It’s always good to know if you will be in a virtual class of hundreds or in a class of 20 or less. You need to make sure your questions are answered, your assignments will be able to be graded on time and you will be a person and not a number. The challenge online universities face is losing the engagement and attention of the student. This is why it’s important to have smaller classes so students can interact with the professor as well as their fellow students. Make sure to find out if the university you are choosing caps their classes in order to maintain the interest level and connection with the student. Personal attention is always important, both online and in a physical classroom.
4. History, reputation, and affiliation of the school
The history of the school will tell you a lot about the education you will receive. There are many online universities that are branches or divisions of “bricks and mortar” colleges or universities. One should find out about the school you are interested in; talk to students who attended the school or go straight to the source and contact the school directly. Speak with the dean of the college; they should be available to answer your questions and quell any fears or doubts you may have. Typically a conversation can be the tipping point in the university you ultimately choose.
5. Match of degrees offered to career objectives
You need to make sure the college you choose has the degree program that is right for you. All degree programs are not equal. If you are choosing to earn your Master’s degree or doctorate while you continue to pursue your career, chances are you have some very specific educational needs. For Example, all MBA programs are not the same. You may be inclined to receive your MBA with a concentration in marketing, or organizational leadership. You need to make sure the degree offerings are going to satisfy your expectations and needs. Contact the dean of the program and make sure you ask if the degree program the university is offering will complement your career field.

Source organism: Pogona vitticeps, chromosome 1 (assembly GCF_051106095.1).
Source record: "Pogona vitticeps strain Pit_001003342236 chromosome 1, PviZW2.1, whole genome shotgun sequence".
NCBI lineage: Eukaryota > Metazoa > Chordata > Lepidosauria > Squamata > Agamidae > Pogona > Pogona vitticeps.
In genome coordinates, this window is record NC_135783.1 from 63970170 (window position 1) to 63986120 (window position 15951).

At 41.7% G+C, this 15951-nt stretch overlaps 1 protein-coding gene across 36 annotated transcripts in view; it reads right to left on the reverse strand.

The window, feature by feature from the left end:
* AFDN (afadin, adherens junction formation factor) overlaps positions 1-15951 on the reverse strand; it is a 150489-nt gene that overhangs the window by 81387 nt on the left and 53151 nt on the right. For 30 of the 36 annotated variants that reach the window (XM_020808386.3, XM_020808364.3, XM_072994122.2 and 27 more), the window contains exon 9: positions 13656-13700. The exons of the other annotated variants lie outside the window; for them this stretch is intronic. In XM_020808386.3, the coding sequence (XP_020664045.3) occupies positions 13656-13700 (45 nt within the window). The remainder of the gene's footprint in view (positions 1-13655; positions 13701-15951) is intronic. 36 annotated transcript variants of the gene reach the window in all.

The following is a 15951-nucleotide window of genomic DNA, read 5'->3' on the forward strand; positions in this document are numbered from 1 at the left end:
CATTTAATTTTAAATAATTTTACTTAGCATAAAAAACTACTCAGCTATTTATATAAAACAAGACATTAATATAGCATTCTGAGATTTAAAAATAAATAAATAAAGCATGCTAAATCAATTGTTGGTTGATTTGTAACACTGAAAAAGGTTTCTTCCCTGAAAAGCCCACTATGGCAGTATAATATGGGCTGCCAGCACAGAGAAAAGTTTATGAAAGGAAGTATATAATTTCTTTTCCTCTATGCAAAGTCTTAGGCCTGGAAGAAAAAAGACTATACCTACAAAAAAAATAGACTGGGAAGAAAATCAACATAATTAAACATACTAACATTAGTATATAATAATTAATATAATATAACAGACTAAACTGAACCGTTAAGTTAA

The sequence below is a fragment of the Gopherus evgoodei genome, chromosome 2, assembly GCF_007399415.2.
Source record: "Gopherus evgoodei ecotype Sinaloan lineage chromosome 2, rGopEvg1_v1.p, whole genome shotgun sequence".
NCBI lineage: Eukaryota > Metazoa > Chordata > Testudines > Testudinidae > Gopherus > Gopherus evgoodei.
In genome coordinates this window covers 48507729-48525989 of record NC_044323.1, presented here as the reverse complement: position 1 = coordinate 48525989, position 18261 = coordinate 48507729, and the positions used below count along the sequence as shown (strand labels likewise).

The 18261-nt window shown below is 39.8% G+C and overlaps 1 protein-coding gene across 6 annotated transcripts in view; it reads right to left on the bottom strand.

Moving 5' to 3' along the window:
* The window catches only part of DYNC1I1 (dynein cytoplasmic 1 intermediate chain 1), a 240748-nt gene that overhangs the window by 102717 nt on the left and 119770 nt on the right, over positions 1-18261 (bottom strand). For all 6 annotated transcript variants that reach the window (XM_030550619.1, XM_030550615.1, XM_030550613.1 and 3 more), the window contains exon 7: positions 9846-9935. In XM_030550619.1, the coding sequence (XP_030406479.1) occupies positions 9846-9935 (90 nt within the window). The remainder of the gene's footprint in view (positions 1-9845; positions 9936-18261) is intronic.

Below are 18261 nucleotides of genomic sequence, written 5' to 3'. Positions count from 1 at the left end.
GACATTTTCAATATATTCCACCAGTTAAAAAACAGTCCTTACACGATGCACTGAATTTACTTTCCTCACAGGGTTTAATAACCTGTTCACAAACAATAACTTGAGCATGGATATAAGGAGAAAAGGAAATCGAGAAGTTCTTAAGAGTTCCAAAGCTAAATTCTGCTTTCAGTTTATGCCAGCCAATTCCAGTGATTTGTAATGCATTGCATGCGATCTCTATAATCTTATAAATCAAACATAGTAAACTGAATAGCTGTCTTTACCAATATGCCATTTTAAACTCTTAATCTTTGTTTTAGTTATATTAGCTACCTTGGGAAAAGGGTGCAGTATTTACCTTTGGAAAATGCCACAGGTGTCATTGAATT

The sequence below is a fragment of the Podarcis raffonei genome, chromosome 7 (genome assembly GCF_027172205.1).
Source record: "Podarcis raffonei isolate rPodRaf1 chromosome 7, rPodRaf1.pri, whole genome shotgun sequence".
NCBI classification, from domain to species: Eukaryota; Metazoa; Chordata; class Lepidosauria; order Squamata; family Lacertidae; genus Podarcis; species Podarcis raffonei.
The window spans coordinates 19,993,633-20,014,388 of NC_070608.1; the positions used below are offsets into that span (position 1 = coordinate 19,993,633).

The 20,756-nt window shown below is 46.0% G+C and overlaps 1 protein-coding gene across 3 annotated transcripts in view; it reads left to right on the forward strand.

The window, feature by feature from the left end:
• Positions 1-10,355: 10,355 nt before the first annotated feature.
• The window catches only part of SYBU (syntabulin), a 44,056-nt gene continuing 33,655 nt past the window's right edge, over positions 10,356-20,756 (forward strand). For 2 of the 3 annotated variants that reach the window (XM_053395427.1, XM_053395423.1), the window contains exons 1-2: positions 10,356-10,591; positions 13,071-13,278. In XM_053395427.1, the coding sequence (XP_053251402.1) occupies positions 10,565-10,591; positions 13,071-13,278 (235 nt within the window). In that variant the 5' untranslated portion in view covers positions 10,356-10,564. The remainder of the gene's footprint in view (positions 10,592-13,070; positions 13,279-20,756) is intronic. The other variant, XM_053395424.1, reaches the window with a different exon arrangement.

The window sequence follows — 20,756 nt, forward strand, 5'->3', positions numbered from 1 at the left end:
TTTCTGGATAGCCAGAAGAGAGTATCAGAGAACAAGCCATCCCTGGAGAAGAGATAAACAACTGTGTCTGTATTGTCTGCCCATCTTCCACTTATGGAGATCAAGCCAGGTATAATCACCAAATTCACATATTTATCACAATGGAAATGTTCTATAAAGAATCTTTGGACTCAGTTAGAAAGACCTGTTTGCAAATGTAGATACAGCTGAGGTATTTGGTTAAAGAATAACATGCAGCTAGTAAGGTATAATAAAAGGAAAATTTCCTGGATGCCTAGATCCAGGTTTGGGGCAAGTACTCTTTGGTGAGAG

6. Financial aid
An education does not come cheap and money doesn’t grow on trees. Properly accredited colleges and universities offer tuition assistance and financial aid services. If these are not available, the institution is probably suspect.
About the Author: Dr. Bernard Luskin, LMFT, is CEO, Senior Provost and Professor of Education, Psychology, and Marriage and Family Therapy at Touro University Worldwide. Dr. Luskin received the 2011 American Psychological Association Media Psychology Division Life Achievement Award for contributions to Media Psychology. He was Co-Director of the APA Task Force Report on Psychology and New Technologies and was founder of the first PhD program in Media Psychology in any university while serving as professor of psychology at Fielding Graduate University. Bernie has written, consulted and keynoted conferences across the world. The importance of his research and pioneering programs have been recognized with life achievement awards by the American Psychological Association, University of California, California State University, University of Florida, Irish Government and European Union. Contact Dr. Luskin at Bernard.Luskin@TUW.edu.